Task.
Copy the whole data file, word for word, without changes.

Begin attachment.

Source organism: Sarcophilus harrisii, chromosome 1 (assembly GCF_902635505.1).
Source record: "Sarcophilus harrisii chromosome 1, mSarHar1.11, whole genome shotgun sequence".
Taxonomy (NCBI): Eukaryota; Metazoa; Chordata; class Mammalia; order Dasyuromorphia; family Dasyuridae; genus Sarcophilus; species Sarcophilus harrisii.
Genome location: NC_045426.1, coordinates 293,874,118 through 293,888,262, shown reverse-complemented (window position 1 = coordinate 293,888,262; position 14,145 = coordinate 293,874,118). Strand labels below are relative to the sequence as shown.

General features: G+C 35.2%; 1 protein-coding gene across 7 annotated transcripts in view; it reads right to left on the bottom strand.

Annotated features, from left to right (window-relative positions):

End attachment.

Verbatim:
Source organism: Sarcophilus harrisii, chromosome 1 (assembly GCF_902635505.1).
Source record: "Sarcophilus harrisii chromosome 1, mSarHar1.11, whole genome shotgun sequence".
Taxonomy (NCBI): Eukaryota; Metazoa; Chordata; class Mammalia; order Dasyuromorphia; family Dasyuridae; genus Sarcophilus; species Sarcophilus harrisii.
Genome location: NC_045426.1, coordinates 293,874,118 through 293,888,262, shown reverse-complemented (window position 1 = coordinate 293,888,262; position 14,145 = coordinate 293,874,118). Strand labels below are relative to the sequence as shown.

General features: G+C 35.2%; 1 protein-coding gene across 7 annotated transcripts in view; it reads right to left on the bottom strand.

Annotated features, from left to right (window-relative positions):